In some embodiments, the Cas9 protein comprises Cas9 orthologs from Streptococcus pyogenes (Sp), Streptococcus thermophiles (St1), and Staphylococcus aureus (Sa). In one embodiment, the guide RNA is a chimeric single guide RNA (sgRNA). In an exemplary embodiment, the Cas9 protein is further fused with a transcriptional regulator. In some embodiments, the transcriptional regulator comprises a transcriptional activator, a transcriptional repressor or an epigenetic modifier. In other embodiments, the transcriptional activator comprises functional domains of multiple activators fused together. In some embodiments, the transcriptional activator comprises functional domains of VP64, p65, RTA or their various fusion combinations. In an exemplary embodiment, the transcriptional activator is a tripartite VP64-p65-RTA (VPR) activator. In some embodiments, the Cas9 is a Cas9 nickase or a nuclease null Cas9 (dCas9). In one embodiment, expression of Cas9 protein is inducible. In one embodiment, the Cas9 coding sequence is flanked by a promoter sequence at its 5′ end and a terminator sequence at its 3′ end. In an exemplary embodiment, the nucleic acid sequence encoding the Cas9 protein and the guide RNA are included on a single vector. In one embodiment, the single vector is packaged in a recombinant AAV (rAAV). In some embodiments, expression of a plurality of target nucleic acid sequences can be modulated. In one embodiment, the promoter sequence is truncated to reduce its length. In some embodiments, the promoter sequence comprises SCP1 (Super Core Promoter 1) promoter, EFS (Elongation Factor Short) promoter, or a CMV (Cytomegalovirus) promoter. In other embodiments, the terminator sequence is truncated to reduce its length. In some embodiments, the terminator sequence comprises a short 17nt sNRP-1, a 34nt dual sNRP-1, a 50nt synthetic, or a 250 nt bGHR terminator. In some embodiments, the rAAV is tissue specific. In one embodiment, the cell is from an embryo. In other embodiments, the cell is a stem cell, zygote, or a germ line cell. In some embodiments, the stem cell is an embryonic stem cell or pluripotent stem cell. In one embodiment, the cell is a somatic cell. In another embodiment, the somatic cell is a eukaryotic cell. In one embodiment, the eukaryotic cell is an animal cell.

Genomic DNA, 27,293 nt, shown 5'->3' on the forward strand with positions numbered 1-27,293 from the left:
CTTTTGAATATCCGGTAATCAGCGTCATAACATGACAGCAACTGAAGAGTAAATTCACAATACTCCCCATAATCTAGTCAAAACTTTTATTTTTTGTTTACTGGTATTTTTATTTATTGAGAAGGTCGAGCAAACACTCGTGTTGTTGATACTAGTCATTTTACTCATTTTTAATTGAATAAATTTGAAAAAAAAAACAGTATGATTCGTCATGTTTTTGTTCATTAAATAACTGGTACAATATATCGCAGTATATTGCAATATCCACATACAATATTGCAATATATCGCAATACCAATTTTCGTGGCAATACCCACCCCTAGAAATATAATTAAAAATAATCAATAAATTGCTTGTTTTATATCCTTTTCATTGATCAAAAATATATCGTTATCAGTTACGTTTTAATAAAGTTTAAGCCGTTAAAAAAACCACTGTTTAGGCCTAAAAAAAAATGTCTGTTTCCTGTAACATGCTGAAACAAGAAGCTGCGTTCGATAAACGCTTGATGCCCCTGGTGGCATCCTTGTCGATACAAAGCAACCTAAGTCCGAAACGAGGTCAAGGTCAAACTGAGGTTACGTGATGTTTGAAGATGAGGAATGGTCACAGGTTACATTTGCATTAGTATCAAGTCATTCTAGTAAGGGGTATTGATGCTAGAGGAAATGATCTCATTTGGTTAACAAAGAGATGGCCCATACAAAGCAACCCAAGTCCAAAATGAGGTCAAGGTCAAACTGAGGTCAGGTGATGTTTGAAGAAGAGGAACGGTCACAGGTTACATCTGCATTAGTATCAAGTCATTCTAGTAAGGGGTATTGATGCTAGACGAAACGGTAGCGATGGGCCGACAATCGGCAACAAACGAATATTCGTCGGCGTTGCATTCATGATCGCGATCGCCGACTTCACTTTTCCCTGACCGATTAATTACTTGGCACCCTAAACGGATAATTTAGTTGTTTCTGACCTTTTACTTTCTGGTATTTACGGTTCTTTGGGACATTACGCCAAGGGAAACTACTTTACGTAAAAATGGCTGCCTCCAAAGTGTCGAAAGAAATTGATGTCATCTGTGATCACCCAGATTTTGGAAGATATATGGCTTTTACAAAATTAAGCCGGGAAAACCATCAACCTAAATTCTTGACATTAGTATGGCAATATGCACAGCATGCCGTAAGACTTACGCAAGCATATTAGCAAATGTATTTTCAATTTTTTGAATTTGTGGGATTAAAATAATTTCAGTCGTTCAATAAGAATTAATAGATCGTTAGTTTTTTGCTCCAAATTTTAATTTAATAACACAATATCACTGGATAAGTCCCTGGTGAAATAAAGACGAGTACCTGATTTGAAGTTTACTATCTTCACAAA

In certain embodiments, the nucleic acid sequence encoding the Cas9 fusion protein and the guide RNA are included on a single vector that is capable of being packaged into a recombinant AAV (rAAV). In other embodiments, the activation domain of VP64, p65 or RTA is modified by truncation to reduce length while retaining activity as a transcriptional activator. In certain other embodiments, the combination of modified activation domains of VP64, p65 and RTA comprises a tripartite VP64-p65-RTA (VPR) fusion wherein each of the activation domains of VP64, p65 and RTA is truncated. In one embodiment, the Cas9 is a nuclease null Cas9 (dCas9). In another embodiment, expression of the Cas9 fusion protein is inducible. In one embodiment, the Cas9 fusion protein coding sequence is flanked by a promoter sequence at its 5′ end and a terminator sequence at its 3′ end. In another embodiment, expression of a plurality of target nucleic acid sequences can be modulated. In one embodiment, the promoter sequence is truncated to reduce its length suitable for packaging into an rAAV. In exemplary embodiments, the promoter sequence comprises SCP1 (Super Core Promoter 1) promoter (SEQ ID NO: 33), EFS (Elongation Factor Short) promoter (SEQ ID NO: 34), or a CMV (Cytomegalovirus) promoter. In certain embodiments, the terminator sequence is truncated to reduce its length suitable for packaging into an rAAV. In other embodiments, the terminator sequence comprises a short 17nt sNRP-1 (SEQ ID NO: 35), a 34nt dual sNRP-1 (SEQ ID NO: 36), a 50nt synthetic (SEQ ID NO: 37), or a 250 nt bGHR terminator.